I was aware of this connection between Beckett and Keaton, Joe. Maybe you read it too, but some time ago I read “Damned to Fame: The Life of Samuel Beckett”, by James Knowslon.

        I blew the dust off it, recalling this passage in it: “Alan Schneider, who introduced them in Keaton’s hotel suite, recounts: ‘When Sam (Beckett) and I arrived, Keaton was drinking a can of beer and watching a baseball game on TV; his wife was in the other room. The greetings were mild, slightly awkward somehow, without meaning to be. The two exchanged a few general words, most of them coming from Sam, then proceeded to sit there in the silence while Keaton kept watching the game. I don’t even think he offered us a beer. Not out of ill will; he just didn’t think of it. Or else maybe he thought that a man like Beckett didn’t drink beer.’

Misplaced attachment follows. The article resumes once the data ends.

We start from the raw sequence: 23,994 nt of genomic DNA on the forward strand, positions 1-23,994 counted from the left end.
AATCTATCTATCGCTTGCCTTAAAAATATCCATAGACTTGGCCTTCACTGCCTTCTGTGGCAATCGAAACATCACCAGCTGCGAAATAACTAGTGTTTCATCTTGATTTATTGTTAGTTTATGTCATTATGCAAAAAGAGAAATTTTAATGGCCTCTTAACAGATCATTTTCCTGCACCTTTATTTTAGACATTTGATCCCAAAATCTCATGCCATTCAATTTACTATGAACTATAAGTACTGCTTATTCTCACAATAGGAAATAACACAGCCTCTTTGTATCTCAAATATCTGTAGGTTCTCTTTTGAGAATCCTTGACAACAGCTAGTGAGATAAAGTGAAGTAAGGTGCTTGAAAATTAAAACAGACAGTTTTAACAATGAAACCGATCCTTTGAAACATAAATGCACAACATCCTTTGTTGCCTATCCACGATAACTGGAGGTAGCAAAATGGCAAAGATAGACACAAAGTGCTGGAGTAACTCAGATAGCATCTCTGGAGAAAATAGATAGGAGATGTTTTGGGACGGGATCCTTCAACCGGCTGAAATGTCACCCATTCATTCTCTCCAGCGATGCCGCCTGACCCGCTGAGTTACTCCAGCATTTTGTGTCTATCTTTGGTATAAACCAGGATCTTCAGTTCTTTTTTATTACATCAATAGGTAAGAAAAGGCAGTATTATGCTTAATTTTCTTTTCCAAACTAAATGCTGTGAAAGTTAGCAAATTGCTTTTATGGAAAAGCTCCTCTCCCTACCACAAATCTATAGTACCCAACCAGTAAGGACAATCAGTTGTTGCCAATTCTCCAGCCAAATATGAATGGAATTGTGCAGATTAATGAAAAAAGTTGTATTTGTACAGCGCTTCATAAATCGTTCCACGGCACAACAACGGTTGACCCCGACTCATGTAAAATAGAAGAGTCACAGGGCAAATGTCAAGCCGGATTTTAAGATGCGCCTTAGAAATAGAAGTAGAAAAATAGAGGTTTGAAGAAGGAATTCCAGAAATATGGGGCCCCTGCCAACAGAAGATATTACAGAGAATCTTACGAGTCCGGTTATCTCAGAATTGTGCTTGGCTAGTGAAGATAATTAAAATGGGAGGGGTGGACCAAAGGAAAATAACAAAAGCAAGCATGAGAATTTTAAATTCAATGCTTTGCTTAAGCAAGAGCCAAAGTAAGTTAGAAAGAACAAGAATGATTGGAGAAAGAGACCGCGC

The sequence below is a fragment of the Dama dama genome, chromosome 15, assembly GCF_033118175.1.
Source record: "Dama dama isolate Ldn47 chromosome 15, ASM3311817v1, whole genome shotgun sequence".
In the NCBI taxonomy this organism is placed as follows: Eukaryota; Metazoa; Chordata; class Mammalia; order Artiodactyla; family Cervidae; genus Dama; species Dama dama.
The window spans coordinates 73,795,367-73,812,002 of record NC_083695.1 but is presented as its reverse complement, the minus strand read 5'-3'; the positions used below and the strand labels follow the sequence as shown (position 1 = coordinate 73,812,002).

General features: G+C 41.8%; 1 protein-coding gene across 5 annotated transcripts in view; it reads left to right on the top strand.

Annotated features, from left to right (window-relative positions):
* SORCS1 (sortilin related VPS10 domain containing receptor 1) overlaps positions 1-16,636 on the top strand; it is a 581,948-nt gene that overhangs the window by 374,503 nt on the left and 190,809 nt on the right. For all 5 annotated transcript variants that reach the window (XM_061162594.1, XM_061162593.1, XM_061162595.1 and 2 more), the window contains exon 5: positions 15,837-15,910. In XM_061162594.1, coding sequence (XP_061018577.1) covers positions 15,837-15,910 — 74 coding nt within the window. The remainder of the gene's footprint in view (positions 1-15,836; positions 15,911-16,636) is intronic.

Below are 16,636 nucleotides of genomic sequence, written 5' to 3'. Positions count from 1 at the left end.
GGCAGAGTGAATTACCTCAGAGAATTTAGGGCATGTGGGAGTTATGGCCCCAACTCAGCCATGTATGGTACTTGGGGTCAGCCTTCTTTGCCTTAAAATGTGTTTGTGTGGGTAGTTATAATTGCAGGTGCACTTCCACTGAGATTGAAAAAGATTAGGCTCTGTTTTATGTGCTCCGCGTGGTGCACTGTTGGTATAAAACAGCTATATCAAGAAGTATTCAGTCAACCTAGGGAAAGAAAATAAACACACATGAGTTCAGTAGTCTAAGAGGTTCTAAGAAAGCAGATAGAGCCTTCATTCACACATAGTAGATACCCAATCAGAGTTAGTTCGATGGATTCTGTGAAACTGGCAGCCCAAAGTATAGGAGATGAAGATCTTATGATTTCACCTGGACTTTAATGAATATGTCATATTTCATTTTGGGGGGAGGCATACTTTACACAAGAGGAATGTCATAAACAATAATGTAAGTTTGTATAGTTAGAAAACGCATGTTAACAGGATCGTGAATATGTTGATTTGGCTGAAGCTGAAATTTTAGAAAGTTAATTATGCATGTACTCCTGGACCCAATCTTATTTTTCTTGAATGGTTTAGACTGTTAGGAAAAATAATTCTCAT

‘Now and then, Sam – or I – would try to say something to show some interest in Keaton, or just to keep the non-existent conversation going. It was no use. Keaton would answer in monosyllables and get right back to the Yankees – or was it the Mets?…’

        ‘It was harrowing. And hopeless. The silence became an interminable seventh-inning stretch.’

        “Beckett’s respect for Keaton survived this unfortunate meeting. He ended up admiring the sheer professionalism of the actor as, dressed in overcoat, boots, and his old flattened Stetson hat, with a handkerchief hanging down inside it, he did take after take in the sweltering New York heat. But Buster Keaton and he were too different and their worlds too far apart for them ever to become friends. (Before Beckett left, however, he started to read Keaton’s autobiography, My Wonderful World of Slapstick.)